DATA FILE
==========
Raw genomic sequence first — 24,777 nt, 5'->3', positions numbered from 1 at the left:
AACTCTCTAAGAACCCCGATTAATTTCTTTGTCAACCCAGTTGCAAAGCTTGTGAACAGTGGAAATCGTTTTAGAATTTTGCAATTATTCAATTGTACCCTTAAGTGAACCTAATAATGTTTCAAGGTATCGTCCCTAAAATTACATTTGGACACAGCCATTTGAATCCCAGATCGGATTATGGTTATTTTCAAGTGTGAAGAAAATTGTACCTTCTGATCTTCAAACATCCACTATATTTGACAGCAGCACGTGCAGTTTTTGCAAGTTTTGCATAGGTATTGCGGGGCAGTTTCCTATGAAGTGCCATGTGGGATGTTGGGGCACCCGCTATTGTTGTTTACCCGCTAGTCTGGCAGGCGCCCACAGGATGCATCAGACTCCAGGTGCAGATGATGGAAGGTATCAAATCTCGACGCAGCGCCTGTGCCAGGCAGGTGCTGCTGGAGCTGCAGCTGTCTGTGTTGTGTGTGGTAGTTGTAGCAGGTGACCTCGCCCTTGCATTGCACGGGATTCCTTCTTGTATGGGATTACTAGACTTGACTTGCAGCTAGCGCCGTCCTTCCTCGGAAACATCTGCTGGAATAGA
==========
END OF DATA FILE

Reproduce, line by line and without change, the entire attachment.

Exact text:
Raw genomic sequence first — 24,777 nt, 5'->3', positions numbered from 1 at the left:
AACTCTCTAAGAACCCCGATTAATTTCTTTGTCAACCCAGTTGCAAAGCTTGTGAACAGTGGAAATCGTTTTAGAATTTTGCAATTATTCAATTGTACCCTTAAGTGAACCTAATAATGTTTCAAGGTATCGTCCCTAAAATTACATTTGGACACAGCCATTTGAATCCCAGATCGGATTATGGTTATTTTCAAGTGTGAAGAAAATTGTACCTTCTGATCTTCAAACATCCACTATATTTGACAGCAGCACGTGCAGTTTTTGCAAGTTTTGCATAGGTATTGCGGGGCAGTTTCCTATGAAGTGCCATGTGGGATGTTGGGGCACCCGCTATTGTTGTTTACCCGCTAGTCTGGCAGGCGCCCACAGGATGCATCAGACTCCAGGTGCAGATGATGGAAGGTATCAAATCTCGACGCAGCGCCTGTGCCAGGCAGGTGCTGCTGGAGCTGCAGCTGTCTGTGTTGTGTGTGGTAGTTGTAGCAGGTGACCTCGCCCTTGCATTGCACGGGATTCCTTCTTGTATGGGATTACTAGACTTGACTTGCAGCTAGCGCCGTCCTTCCTCGGAAACATCTGCTGGAATAGA